“Fully Networked, Digital Components for Photon-starved Biomedical Imaging Systems” – is a collaborative research project funded by the European Union within the Information and Communication Technologies (ICT) Theme of its Seventh Research Framework Programme (FP7).
The project, launched on July 1st, 2010, is coordinated by EPFL and it includes seven leading European experts in image sensors, medical imaging, and photonics. SPADnet was granted 3,700,000 EUR of funding over a 42 month period.
The first results from the SPADnet project (http://www.spadnet.eu/) are scheduled to be presented at the London Image Sensors conference on Mar 21st, 2013 (http://www.image-sensors.com/).
SPADnet aims to innovate in several areas of the Positron Emission Tomography (PET) system: primarily in optical coupling techniques, single-photon sensor architectures, and intelligent ring networks. The SPADnet system design is based on the first computational model enabling to study the full chain from gamma photons to network coincidence detection through scintillation events, optical coupling, etc.
The first version of the SPADnet photosensor, a fully digital CMOS SiPM (Silicon PhotoMultiplier) with 8×16 pixels individually capable of photon time stamping and energy accumulation, has recently been fabricated. The sensor also provides a real-time output of the total detected energy at up to 100Msamples/s and on-chip discrimination of gamma events. These events can then be routed to the SPADnet ring network, a 2 Gbps network that provides real-time processing and coincidence determination. This architecture simplifies the construction of the overall system and allows the scaling of the system to larger arrays of detectors, thus prompting for potentially better and faster image reconstruction.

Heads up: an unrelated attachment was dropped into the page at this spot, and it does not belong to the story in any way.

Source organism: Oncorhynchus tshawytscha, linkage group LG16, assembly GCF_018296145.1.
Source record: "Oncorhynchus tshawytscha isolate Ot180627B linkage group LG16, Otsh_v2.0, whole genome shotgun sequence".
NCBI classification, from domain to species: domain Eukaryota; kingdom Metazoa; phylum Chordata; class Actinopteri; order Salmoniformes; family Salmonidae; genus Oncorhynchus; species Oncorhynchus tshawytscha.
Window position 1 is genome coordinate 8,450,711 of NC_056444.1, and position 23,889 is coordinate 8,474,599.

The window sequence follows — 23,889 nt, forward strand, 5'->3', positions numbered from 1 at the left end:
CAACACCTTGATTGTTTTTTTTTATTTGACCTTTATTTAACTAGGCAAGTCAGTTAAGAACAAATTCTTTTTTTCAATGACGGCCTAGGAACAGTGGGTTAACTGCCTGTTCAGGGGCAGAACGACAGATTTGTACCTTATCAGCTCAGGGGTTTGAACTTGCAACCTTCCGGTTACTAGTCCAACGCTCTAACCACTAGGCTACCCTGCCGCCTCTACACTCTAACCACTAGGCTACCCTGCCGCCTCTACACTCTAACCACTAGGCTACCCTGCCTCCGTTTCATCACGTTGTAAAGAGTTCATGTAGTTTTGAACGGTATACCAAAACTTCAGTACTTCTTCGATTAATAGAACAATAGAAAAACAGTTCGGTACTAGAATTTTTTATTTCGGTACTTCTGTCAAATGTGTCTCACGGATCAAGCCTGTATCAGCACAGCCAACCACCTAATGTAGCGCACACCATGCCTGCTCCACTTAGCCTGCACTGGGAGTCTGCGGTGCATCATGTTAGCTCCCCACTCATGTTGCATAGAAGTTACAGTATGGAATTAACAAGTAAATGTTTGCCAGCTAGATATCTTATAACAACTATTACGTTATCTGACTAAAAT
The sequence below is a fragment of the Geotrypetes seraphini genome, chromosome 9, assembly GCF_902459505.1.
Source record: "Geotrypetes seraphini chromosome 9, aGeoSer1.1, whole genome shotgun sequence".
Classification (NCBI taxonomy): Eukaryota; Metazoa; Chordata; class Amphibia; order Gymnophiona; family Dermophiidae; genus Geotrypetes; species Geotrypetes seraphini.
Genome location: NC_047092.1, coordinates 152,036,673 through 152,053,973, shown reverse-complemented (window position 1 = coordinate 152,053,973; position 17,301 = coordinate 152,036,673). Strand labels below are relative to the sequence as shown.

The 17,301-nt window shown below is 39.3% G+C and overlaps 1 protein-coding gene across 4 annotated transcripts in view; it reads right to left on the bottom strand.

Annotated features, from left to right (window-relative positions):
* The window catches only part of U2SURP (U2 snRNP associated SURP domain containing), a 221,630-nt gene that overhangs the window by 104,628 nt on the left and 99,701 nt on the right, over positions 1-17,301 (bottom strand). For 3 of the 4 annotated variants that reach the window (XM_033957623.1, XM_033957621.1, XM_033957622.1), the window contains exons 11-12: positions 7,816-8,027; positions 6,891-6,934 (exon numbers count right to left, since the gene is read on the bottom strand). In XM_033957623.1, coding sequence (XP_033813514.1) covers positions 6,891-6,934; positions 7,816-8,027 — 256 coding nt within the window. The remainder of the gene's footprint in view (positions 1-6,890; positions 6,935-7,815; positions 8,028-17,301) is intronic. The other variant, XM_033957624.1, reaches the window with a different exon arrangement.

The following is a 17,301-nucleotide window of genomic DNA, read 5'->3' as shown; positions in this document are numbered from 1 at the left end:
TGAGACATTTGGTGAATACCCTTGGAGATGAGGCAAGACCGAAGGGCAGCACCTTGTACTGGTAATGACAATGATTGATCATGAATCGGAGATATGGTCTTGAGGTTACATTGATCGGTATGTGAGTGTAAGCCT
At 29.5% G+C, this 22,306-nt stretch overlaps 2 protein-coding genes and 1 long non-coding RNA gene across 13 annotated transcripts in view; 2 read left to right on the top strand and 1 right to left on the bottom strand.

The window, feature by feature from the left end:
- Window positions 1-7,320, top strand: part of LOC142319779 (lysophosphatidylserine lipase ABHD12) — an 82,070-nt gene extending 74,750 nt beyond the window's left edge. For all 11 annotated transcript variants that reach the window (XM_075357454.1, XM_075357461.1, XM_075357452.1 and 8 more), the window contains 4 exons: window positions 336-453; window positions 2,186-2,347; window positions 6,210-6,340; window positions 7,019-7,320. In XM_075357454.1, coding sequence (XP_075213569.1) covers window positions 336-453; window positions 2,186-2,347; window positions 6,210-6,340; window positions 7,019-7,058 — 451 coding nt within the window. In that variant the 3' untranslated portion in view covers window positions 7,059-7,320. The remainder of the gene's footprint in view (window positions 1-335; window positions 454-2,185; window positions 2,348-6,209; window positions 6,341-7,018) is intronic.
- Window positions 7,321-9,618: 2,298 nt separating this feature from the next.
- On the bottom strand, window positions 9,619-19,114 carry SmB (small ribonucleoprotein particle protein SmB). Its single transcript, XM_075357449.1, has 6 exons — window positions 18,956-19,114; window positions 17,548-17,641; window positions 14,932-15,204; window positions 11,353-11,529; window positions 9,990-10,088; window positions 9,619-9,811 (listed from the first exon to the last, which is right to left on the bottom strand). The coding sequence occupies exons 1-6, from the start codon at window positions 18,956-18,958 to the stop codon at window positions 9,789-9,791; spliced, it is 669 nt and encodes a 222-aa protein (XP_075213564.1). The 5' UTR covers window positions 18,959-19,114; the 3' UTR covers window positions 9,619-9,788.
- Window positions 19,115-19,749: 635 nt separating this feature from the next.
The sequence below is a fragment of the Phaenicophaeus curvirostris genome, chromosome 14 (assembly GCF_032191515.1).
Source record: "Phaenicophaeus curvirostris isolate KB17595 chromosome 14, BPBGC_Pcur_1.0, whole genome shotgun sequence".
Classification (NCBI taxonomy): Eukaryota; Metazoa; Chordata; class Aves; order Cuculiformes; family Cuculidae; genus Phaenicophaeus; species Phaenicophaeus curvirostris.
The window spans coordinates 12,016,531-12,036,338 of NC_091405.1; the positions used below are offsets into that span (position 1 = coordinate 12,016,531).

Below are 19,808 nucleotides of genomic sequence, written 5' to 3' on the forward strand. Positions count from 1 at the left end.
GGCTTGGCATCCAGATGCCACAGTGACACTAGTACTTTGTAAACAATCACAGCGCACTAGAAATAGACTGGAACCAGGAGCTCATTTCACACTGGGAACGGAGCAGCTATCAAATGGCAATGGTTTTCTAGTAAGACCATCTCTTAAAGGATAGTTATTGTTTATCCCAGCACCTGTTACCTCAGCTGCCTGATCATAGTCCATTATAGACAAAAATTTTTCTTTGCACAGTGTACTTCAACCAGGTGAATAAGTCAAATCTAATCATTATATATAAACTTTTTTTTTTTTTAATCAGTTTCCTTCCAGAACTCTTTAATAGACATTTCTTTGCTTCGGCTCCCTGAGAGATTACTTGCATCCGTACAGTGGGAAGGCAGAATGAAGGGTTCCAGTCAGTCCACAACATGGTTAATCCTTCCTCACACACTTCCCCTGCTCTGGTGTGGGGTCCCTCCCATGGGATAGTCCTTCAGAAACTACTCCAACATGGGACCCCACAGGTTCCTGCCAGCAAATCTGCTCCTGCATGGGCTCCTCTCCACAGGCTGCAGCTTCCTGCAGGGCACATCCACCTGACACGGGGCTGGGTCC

In the IS 2013 talk we will show the first experimental results from the SPADnet sensor, along with the main project achievements in optimization of scintillation coupling, fill factor recovery through nano-imprinted optical concentrators, Gbps network, and reconstruction issues. A novel characterization technique based on single point laser excitation of the scintillator provides new insight into the sensor’s capabilities.
The impact of SPADnet is not only on PET scalability, performance and cost, but also on the capability of being compatible with magnetic resonance imaging (MRI). The combination of these two powerful techniques will give the medical community new and more effective tools for medical diagnostics.